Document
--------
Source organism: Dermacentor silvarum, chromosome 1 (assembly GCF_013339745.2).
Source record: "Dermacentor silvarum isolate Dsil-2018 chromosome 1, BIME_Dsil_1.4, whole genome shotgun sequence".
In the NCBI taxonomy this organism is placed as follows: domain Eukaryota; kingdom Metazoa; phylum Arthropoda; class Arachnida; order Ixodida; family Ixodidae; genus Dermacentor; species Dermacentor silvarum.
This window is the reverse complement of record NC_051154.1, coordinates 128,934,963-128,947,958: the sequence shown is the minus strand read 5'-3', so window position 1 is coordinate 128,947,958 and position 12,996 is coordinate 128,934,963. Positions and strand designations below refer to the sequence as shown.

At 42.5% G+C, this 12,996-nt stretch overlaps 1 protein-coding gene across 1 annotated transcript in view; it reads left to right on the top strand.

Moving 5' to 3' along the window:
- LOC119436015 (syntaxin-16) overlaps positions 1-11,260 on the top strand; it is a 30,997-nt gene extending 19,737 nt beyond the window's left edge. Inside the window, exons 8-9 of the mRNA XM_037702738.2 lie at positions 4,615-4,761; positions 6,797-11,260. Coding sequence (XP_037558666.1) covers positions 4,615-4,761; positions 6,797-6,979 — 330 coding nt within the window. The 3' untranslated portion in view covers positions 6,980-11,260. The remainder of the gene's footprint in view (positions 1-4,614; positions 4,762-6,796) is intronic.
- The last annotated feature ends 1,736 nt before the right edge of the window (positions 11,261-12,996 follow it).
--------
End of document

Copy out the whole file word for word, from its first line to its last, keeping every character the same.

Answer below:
Source organism: Dermacentor silvarum, chromosome 1 (assembly GCF_013339745.2).
Source record: "Dermacentor silvarum isolate Dsil-2018 chromosome 1, BIME_Dsil_1.4, whole genome shotgun sequence".
In the NCBI taxonomy this organism is placed as follows: domain Eukaryota; kingdom Metazoa; phylum Arthropoda; class Arachnida; order Ixodida; family Ixodidae; genus Dermacentor; species Dermacentor silvarum.
This window is the reverse complement of record NC_051154.1, coordinates 128,934,963-128,947,958: the sequence shown is the minus strand read 5'-3', so window position 1 is coordinate 128,947,958 and position 12,996 is coordinate 128,934,963. Positions and strand designations below refer to the sequence as shown.

At 42.5% G+C, this 12,996-nt stretch overlaps 1 protein-coding gene across 1 annotated transcript in view; it reads left to right on the top strand.

Moving 5' to 3' along the window:
- LOC119436015 (syntaxin-16) overlaps positions 1-11,260 on the top strand; it is a 30,997-nt gene extending 19,737 nt beyond the window's left edge. Inside the window, exons 8-9 of the mRNA XM_037702738.2 lie at positions 4,615-4,761; positions 6,797-11,260. Coding sequence (XP_037558666.1) covers positions 4,615-4,761; positions 6,797-6,979 — 330 coding nt within the window. The 3' untranslated portion in view covers positions 6,980-11,260. The remainder of the gene's footprint in view (positions 1-4,614; positions 4,762-6,796) is intronic.
- The last annotated feature ends 1,736 nt before the right edge of the window (positions 11,261-12,996 follow it).